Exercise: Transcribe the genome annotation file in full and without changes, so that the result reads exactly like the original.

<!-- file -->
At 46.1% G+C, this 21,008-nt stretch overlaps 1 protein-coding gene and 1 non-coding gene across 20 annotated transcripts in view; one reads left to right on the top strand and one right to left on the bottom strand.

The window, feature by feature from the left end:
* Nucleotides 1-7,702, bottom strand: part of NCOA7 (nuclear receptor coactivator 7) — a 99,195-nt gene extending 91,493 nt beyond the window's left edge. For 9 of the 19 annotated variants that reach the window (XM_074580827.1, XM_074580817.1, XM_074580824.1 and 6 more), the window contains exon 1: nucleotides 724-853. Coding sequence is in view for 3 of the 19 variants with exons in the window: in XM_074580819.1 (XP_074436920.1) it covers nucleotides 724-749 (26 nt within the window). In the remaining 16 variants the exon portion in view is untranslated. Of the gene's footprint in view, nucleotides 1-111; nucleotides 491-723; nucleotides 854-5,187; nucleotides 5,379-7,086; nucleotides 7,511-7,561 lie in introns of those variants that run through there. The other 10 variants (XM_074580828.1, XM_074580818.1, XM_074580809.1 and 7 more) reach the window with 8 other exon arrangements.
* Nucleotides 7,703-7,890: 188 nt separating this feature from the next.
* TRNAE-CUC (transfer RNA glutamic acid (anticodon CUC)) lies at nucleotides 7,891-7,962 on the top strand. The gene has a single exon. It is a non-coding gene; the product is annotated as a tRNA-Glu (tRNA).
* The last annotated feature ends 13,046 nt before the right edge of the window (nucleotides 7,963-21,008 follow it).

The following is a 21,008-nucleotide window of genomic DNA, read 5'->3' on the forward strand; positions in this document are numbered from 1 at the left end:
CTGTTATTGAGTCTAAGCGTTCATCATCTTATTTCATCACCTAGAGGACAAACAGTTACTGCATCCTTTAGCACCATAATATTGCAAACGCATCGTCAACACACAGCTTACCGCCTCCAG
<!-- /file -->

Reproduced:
At 46.1% G+C, this 21,008-nt stretch overlaps 1 protein-coding gene and 1 non-coding gene across 20 annotated transcripts in view; one reads left to right on the top strand and one right to left on the bottom strand.

The window, feature by feature from the left end:
* Nucleotides 1-7,702, bottom strand: part of NCOA7 (nuclear receptor coactivator 7) — a 99,195-nt gene extending 91,493 nt beyond the window's left edge. For 9 of the 19 annotated variants that reach the window (XM_074580827.1, XM_074580817.1, XM_074580824.1 and 6 more), the window contains exon 1: nucleotides 724-853. Coding sequence is in view for 3 of the 19 variants with exons in the window: in XM_074580819.1 (XP_074436920.1) it covers nucleotides 724-749 (26 nt within the window). In the remaining 16 variants the exon portion in view is untranslated. Of the gene's footprint in view, nucleotides 1-111; nucleotides 491-723; nucleotides 854-5,187; nucleotides 5,379-7,086; nucleotides 7,511-7,561 lie in introns of those variants that run through there. The other 10 variants (XM_074580828.1, XM_074580818.1, XM_074580809.1 and 7 more) reach the window with 8 other exon arrangements.
* Nucleotides 7,703-7,890: 188 nt separating this feature from the next.
* TRNAE-CUC (transfer RNA glutamic acid (anticodon CUC)) lies at nucleotides 7,891-7,962 on the top strand. The gene has a single exon. It is a non-coding gene; the product is annotated as a tRNA-Glu (tRNA).
* The last annotated feature ends 13,046 nt before the right edge of the window (nucleotides 7,963-21,008 follow it).

The following is a 21,008-nucleotide window of genomic DNA, read 5'->3' on the forward strand; positions in this document are numbered from 1 at the left end:
CTGTTATTGAGTCTAAGCGTTCATCATCTTATTTCATCACCTAGAGGACAAACAGTTACTGCATCCTTTAGCACCATAATATTGCAAACGCATCGTCAACACACAGCTTACCGCCTCCAG